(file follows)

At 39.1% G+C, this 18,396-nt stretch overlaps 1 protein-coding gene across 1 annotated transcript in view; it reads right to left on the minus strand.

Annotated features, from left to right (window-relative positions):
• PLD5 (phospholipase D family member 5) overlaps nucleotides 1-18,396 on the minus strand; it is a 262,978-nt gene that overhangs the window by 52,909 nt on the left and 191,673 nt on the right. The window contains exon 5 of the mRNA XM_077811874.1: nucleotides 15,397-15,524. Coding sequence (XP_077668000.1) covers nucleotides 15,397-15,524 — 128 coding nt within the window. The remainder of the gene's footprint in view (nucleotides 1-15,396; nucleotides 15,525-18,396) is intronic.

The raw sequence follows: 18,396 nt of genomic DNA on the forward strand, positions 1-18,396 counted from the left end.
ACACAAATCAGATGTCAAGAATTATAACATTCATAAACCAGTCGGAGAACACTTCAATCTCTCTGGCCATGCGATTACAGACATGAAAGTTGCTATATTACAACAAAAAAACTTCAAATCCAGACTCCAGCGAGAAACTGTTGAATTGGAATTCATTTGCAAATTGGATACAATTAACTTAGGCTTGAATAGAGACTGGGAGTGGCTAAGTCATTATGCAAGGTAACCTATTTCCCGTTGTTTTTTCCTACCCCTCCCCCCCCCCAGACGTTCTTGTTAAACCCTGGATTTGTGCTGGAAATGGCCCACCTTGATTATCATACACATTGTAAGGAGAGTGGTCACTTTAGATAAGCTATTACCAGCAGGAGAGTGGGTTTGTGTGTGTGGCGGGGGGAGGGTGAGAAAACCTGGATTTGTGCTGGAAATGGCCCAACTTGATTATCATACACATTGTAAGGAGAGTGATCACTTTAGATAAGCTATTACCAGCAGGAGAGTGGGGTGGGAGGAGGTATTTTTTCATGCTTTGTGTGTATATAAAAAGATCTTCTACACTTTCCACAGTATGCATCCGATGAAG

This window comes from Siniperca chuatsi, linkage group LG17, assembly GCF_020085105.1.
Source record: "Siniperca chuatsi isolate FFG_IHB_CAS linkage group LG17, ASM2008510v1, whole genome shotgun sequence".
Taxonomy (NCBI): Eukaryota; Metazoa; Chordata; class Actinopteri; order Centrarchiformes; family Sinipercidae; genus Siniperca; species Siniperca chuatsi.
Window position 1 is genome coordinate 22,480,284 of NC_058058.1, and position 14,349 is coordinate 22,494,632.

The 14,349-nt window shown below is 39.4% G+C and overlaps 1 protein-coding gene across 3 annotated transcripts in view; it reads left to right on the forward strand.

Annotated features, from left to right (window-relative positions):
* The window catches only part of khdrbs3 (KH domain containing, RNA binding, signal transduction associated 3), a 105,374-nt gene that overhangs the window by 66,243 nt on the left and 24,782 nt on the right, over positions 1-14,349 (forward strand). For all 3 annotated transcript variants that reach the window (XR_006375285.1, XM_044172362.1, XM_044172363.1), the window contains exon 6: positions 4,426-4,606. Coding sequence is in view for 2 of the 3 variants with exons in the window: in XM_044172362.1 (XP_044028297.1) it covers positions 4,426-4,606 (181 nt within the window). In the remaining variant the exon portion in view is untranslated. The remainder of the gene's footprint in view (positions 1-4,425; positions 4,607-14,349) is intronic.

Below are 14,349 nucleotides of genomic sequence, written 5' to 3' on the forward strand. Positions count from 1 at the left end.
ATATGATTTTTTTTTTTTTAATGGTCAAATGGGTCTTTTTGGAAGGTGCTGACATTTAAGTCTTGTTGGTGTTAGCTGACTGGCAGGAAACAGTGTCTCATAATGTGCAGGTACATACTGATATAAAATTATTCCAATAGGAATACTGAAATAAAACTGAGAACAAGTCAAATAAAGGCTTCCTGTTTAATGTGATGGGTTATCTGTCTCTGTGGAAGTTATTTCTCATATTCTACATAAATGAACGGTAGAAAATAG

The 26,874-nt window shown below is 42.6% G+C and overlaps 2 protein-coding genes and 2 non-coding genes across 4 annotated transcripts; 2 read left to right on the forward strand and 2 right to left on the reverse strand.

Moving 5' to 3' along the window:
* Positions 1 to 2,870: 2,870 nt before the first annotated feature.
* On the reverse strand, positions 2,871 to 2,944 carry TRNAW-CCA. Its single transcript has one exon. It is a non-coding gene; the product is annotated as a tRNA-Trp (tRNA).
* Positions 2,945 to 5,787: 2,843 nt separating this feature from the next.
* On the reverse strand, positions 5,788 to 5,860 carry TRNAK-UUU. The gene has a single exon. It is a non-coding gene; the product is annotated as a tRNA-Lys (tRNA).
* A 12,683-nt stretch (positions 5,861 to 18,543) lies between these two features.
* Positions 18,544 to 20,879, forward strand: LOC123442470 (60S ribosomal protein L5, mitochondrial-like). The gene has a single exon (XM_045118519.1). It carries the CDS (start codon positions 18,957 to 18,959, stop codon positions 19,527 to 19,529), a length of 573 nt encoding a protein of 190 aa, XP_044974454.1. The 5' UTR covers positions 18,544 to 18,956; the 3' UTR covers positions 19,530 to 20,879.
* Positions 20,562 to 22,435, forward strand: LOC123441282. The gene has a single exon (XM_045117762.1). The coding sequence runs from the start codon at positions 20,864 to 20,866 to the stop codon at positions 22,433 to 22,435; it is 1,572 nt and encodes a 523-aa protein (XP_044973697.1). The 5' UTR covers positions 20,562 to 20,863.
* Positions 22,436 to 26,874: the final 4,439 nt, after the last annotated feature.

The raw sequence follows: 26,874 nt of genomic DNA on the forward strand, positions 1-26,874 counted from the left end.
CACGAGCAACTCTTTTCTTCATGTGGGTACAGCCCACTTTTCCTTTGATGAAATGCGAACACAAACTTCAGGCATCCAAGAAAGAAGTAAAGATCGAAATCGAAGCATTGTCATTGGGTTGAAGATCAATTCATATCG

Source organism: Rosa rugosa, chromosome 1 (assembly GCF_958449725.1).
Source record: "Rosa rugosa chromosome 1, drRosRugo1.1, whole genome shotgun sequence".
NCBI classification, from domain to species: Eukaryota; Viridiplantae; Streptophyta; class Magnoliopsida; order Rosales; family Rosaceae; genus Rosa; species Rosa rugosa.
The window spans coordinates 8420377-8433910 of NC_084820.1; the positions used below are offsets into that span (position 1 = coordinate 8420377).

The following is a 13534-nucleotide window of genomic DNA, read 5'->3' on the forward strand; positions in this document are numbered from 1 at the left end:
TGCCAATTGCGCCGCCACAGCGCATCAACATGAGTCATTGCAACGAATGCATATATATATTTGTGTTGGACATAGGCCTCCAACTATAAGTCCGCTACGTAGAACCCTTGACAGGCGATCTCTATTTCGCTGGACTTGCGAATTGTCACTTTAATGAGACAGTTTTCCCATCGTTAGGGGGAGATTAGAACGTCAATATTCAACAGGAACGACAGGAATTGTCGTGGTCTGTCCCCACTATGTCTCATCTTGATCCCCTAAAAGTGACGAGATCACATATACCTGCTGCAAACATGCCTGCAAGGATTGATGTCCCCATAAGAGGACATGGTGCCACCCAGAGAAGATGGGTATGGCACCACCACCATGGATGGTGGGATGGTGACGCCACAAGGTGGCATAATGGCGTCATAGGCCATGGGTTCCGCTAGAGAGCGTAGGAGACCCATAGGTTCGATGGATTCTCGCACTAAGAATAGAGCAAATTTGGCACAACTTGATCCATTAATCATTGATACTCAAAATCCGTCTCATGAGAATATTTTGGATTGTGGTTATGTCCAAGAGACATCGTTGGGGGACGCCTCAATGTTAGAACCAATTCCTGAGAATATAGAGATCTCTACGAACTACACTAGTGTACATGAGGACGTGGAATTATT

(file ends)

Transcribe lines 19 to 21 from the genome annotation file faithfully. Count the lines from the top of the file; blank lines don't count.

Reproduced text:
* Positions 2,945 to 5,787: 2,843 nt separating this feature from the next.
* On the reverse strand, positions 5,788 to 5,860 carry TRNAK-UUU. The gene has a single exon. It is a non-coding gene; the product is annotated as a tRNA-Lys (tRNA).
* A 12,683-nt stretch (positions 5,861 to 18,543) lies between these two features.